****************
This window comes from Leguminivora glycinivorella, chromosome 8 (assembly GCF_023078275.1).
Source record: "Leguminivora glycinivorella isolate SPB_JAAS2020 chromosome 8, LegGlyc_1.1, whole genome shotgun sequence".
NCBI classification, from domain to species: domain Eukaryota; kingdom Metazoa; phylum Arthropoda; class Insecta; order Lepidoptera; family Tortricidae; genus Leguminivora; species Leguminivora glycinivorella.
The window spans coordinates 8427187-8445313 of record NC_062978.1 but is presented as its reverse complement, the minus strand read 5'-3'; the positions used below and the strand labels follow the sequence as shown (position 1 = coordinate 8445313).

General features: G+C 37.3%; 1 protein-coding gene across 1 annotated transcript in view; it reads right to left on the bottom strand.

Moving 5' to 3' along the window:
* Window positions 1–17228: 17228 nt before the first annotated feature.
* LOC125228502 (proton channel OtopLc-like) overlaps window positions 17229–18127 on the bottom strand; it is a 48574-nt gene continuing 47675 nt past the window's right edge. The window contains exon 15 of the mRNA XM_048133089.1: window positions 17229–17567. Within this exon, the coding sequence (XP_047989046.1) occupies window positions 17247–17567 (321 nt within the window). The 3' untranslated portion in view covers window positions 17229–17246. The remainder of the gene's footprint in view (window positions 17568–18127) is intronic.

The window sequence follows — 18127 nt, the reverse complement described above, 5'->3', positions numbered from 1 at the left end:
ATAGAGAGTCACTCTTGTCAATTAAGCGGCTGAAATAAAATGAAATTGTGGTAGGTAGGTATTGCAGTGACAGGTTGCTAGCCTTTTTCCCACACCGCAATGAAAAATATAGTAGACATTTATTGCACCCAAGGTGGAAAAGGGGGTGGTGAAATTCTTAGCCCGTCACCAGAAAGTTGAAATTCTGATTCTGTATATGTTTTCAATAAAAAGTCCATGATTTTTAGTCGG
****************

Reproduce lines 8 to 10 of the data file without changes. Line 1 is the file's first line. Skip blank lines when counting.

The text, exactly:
* LOC125228502 (proton channel OtopLc-like) overlaps window positions 17229–18127 on the bottom strand; it is a 48574-nt gene continuing 47675 nt past the window's right edge. The window contains exon 15 of the mRNA XM_048133089.1: window positions 17229–17567. Within this exon, the coding sequence (XP_047989046.1) occupies window positions 17247–17567 (321 nt within the window). The 3' untranslated portion in view covers window positions 17229–17246. The remainder of the gene's footprint in view (window positions 17568–18127) is intronic.

The window sequence follows — 18127 nt, the reverse complement described above, 5'->3', positions numbered from 1 at the left end:
ATAGAGAGTCACTCTTGTCAATTAAGCGGCTGAAATAAAATGAAATTGTGGTAGGTAGGTATTGCAGTGACAGGTTGCTAGCCTTTTTCCCACACCGCAATGAAAAATATAGTAGACATTTATTGCACCCAAGGTGGAAAAGGGGGTGGTGAAATTCTTAGCCCGTCACCAGAAAGTTGAAATTCTGATTCTGTATATGTTTTCAATAAAAAGTCCATGATTTTTAGTCGG